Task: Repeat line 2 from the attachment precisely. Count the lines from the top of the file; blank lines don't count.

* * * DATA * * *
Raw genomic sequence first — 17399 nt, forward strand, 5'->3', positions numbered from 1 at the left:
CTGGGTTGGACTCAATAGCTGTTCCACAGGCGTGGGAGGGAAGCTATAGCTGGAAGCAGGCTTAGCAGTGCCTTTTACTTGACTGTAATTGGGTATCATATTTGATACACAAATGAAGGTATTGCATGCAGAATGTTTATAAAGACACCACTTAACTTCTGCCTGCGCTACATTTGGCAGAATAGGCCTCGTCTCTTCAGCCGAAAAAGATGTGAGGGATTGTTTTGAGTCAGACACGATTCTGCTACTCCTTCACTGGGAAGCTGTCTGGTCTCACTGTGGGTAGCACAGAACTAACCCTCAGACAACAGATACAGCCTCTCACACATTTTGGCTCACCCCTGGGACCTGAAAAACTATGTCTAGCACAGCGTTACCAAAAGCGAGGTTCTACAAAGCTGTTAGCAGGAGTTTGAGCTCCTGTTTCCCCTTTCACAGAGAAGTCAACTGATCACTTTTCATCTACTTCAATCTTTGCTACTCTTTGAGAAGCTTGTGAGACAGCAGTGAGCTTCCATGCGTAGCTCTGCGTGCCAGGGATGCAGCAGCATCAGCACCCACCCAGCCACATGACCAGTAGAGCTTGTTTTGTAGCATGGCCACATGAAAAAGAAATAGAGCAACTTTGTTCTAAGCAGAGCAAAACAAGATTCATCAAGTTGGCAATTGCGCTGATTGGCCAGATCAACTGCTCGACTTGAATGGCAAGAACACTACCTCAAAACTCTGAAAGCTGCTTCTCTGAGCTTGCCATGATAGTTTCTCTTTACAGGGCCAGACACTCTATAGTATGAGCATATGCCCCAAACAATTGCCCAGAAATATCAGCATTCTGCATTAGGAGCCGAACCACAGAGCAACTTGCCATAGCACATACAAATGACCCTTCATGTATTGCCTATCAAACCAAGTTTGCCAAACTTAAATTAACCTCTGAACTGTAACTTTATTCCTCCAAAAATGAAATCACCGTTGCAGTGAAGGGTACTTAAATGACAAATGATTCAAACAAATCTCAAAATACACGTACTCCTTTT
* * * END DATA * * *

CTGGGTTGGACTCAATAGCTGTTCCACAGGCGTGGGAGGGAAGCTATAGCTGGAAGCAGGCTTAGCAGTGCCTTTTACTTGACTGTAATTGGGTATCATATTTGATACACAAATGAAGGTATTGCATGCAGAATGTTTATAAAGACACCACTTAACTTCTGCCTGCGCTACATTTGGCAGAATAGGCCTCGTCTCTTCAGCCGAAAAAGATGTGAGGGATTGTTTTGAGTCAGACACGATTCTGCTACTCCTTCACTGGGAAGCTGTCTGGTCTCACTGTGGGTAGCACAGAACTAACCCTCAGACAACAGATACAGCCTCTCACACATTTTGGCTCACCCCTGGGACCTGAAAAACTATGTCTAGCACAGCGTTACCAAAAGCGAGGTTCTACAAAGCTGTTAGCAGGAGTTTGAGCTCCTGTTTCCCCTTTCACAGAGAAGTCAACTGATCACTTTTCATCTACTTCAATCTTTGCTACTCTTTGAGAAGCTTGTGAGACAGCAGTGAGCTTCCATGCGTAGCTCTGCGTGCCAGGGATGCAGCAGCATCAGCACCCACCCAGCCACATGACCAGTAGAGCTTGTTTTGTAGCATGGCCACATGAAAAAGAAATAGAGCAACTTTGTTCTAAGCAGAGCAAAACAAGATTCATCAAGTTGGCAATTGCGCTGATTGGCCAGATCAACTGCTCGACTTGAATGGCAAGAACACTACCTCAAAACTCTGAAAGCTGCTTCTCTGAGCTTGCCATGATAGTTTCTCTTTACAGGGCCAGACACTCTATAGTATGAGCATATGCCCCAAACAATTGCCCAGAAATATCAGCATTCTGCATTAGGAGCCGAACCACAGAGCAACTTGCCATAGCACATACAAATGACCCTTCATGTATTGCCTATCAAACCAAGTTTGCCAAACTTAAATTAACCTCTGAACTGTAACTTTATTCCTCCAAAAATGAAATCACCGTTGCAGTGAAGGGTACTTAAATGACAAATGATTCAAACAAATCTCAAAATACACGTACTCCTTTT